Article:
Once Dane Fife fouled Jay Williams on a 3-point shot attempt that the Duke guard made, all looked headed for overtime until his free throw attempt bounced off the rim and fell directly into IU guard Jeff Newton’s arms.
They did more than shock the Heels; they shocked an entire Nation. Nobody gave the Hoosiers a chance to win this game. Most thought the Hoosiers would lose in the second round to Aunurn, but that game never happened as the Richmond Spiders upset Charles Barkley and Auburn before the game could be played. The Hoosiers took care of a good Richmond team setting up this Sweet Sixteen battle.
North Carolina was known as a powerhouse during this time, featuring future NBA stars like Brad Daugherty, Kenny Smith and Sam Perkins as future members of its basketball squad – not forgetting Michael Jordan!
Two early fouls limited Jordan’s first-half minutes. An effective strategy of sagging off on defense forced him into becoming an effective jump shooter – something the nation’s Player of the Year hadn’t yet accomplished. Dan Dakich gets credit for shutting down Jordan, but it was a team effort, and foul trouble didn’t hurt either.
Steve Alford scored 27 points, including clutch free throws in the final minutes as other Indiana players buckled under the pressure of North Carolina’s comeback attempt. Marty Simmons missed three consecutive one-and-ones, while Chuck Franz also experienced nerve-wracking misses, creating unnerved moments for Hoosier fans.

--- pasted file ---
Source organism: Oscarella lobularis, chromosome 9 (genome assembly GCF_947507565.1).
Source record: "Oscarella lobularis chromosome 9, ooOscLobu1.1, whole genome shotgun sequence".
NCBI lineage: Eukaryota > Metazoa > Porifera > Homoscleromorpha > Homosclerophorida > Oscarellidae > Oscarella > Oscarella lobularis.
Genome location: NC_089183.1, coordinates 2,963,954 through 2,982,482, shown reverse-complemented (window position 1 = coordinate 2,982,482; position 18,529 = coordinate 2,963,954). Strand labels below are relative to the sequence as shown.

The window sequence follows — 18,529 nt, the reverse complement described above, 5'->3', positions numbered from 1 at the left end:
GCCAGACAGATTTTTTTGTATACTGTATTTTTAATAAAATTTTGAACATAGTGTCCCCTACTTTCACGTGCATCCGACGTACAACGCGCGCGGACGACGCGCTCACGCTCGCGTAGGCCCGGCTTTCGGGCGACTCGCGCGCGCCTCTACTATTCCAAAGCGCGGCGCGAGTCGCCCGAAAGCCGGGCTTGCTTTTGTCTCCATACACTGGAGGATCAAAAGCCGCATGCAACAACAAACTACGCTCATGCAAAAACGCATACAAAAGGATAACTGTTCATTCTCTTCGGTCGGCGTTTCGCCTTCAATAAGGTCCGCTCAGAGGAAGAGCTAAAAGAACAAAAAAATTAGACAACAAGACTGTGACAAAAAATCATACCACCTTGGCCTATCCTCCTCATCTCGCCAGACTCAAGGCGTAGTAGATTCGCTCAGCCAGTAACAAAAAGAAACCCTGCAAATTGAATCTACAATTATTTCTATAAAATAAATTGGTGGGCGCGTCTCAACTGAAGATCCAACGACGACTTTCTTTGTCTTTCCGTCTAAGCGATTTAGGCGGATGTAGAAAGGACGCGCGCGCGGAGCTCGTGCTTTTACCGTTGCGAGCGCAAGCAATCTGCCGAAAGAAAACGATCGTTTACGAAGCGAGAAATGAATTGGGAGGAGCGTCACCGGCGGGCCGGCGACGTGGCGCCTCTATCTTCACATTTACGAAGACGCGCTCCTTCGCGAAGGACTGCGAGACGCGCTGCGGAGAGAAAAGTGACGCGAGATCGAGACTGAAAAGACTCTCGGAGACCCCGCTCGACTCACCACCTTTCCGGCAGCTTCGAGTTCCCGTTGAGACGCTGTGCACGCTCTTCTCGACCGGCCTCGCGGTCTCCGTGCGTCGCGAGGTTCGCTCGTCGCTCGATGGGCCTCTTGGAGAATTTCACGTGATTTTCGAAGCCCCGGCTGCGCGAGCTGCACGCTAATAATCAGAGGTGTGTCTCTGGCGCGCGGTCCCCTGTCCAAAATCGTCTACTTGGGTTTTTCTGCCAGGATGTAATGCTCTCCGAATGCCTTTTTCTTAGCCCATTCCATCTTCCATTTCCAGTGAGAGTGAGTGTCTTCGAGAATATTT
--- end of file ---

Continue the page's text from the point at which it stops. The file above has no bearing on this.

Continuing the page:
Alford, who boasted one of the nation’s highest free throw shooting percentages at over 90%, provided a steadying influence. At the same time, Uwe Blab and Mike Giomi added late free throws that ensured the Hoosiers victory.
Branch McCracken’s Hurryin’ Hoosiers stunned Kansas in Kansas City for their first national title. It marked a historic win for this program which one its first of five National Championships.
Indiana didn’t score its first basket until 8 minutes into the game, but once they learned their trick it was no stopping them. At halftime, Indiana led 32-19 over their local opponents – shocking and silencing many spectators along the way. Tournament MVP Marvin Huffman contributed 12 points, while reserve Jay McCreary contributed 12. Each played well in this eventful contest marred by many fouls.
Bob Knight got the best of Dean Smith in this huge matchup of two Basketball Blue-Bloods. The Tar Heels had beaten the Hoosiers earlier in the season, but Indiana was red-hot in tournament play, winning every game by double-digits, and this game was no different.
Jimmy Thomas was the star on defense as he played well, with Ted Kitchel getting in early foul trouble. He played so well that Kitchel never got back in the game!